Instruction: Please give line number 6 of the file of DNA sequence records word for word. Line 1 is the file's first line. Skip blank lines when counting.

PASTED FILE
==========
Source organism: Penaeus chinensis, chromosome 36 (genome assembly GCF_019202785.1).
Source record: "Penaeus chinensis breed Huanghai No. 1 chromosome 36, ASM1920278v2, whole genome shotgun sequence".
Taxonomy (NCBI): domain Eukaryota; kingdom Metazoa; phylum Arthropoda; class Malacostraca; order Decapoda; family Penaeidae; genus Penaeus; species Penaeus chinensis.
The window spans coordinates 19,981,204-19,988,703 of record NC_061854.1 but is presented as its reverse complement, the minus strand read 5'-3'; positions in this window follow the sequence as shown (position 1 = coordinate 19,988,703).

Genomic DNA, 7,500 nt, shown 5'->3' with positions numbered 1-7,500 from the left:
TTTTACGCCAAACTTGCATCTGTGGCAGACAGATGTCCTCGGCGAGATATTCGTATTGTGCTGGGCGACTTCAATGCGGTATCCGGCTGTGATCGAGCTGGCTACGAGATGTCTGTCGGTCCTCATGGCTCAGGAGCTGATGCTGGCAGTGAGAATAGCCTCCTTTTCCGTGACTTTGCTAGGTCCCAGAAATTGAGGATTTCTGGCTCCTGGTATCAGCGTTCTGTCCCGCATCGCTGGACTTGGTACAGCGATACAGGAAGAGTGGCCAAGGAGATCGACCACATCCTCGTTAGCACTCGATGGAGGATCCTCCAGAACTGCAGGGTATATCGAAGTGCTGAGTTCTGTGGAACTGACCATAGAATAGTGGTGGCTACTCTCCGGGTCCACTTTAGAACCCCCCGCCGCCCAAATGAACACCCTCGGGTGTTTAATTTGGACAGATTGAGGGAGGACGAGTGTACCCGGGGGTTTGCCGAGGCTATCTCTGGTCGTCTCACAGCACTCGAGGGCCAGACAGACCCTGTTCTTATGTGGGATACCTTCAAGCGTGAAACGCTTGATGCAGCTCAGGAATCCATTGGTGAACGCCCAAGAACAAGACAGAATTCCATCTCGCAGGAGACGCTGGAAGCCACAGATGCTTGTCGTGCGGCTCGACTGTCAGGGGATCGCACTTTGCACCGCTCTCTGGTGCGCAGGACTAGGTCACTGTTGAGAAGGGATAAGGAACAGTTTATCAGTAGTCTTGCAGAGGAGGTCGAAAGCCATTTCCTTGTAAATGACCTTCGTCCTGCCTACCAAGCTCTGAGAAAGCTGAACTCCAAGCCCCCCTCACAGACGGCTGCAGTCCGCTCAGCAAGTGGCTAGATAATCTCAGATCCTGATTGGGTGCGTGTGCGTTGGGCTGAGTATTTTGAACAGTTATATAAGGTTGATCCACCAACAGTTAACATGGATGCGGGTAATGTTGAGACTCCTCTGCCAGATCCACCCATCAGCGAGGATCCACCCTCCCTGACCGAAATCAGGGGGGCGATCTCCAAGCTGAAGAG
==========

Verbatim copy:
TTTTACGCCAAACTTGCATCTGTGGCAGACAGATGTCCTCGGCGAGATATTCGTATTGTGCTGGGCGACTTCAATGCGGTATCCGGCTGTGATCGAGCTGGCTACGAGATGTCTGTCGGTCCTCATGGCTCAGGAGCTGATGCTGGCAGTGAGAATAGCCTCCTTTTCCGTGACTTTGCTAGGTCCCAGAAATTGAGGATTTCTGGCTCCTGGTATCAGCGTTCTGTCCCGCATCGCTGGACTTGGTACAGCGATACAGGAAGAGTGGCCAAGGAGATCGACCACATCCTCGTTAGCACTCGATGGAGGATCCTCCAGAACTGCAGGGTATATCGAAGTGCTGAGTTCTGTGGAACTGACCATAGAATAGTGGTGGCTACTCTCCGGGTCCACTTTAGAACCCCCCGCCGCCCAAATGAACACCCTCGGGTGTTTAATTTGGACAGATTGAGGGAGGACGAGTGTACCCGGGGGTTTGCCGAGGCTATCTCTGGTCGTCTCACAGCACTCGAGGGCCAGACAGACCCTGTTCTTATGTGGGATACCTTCAAGCGTGAAACGCTTGATGCAGCTCAGGAATCCATTGGTGAACGCCCAAGAACAAGACAGAATTCCATCTCGCAGGAGACGCTGGAAGCCACAGATGCTTGTCGTGCGGCTCGACTGTCAGGGGATCGCACTTTGCACCGCTCTCTGGTGCGCAGGACTAGGTCACTGTTGAGAAGGGATAAGGAACAGTTTATCAGTAGTCTTGCAGAGGAGGTCGAAAGCCATTTCCTTGTAAATGACCTTCGTCCTGCCTACCAAGCTCTGAGAAAGCTGAACTCCAAGCCCCCCTCACAGACGGCTGCAGTCCGCTCAGCAAGTGGCTAGATAATCTCAGATCCTGATTGGGTGCGTGTGCGTTGGGCTGAGTATTTTGAACAGTTATATAAGGTTGATCCACCAACAGTTAACATGGATGCGGGTAATGTTGAGACTCCTCTGCCAGATCCACCCATCAGCGAGGATCCACCCTCCCTGACCGAAATCAGGGGGGCGATCTCCAAGCTGAAGAG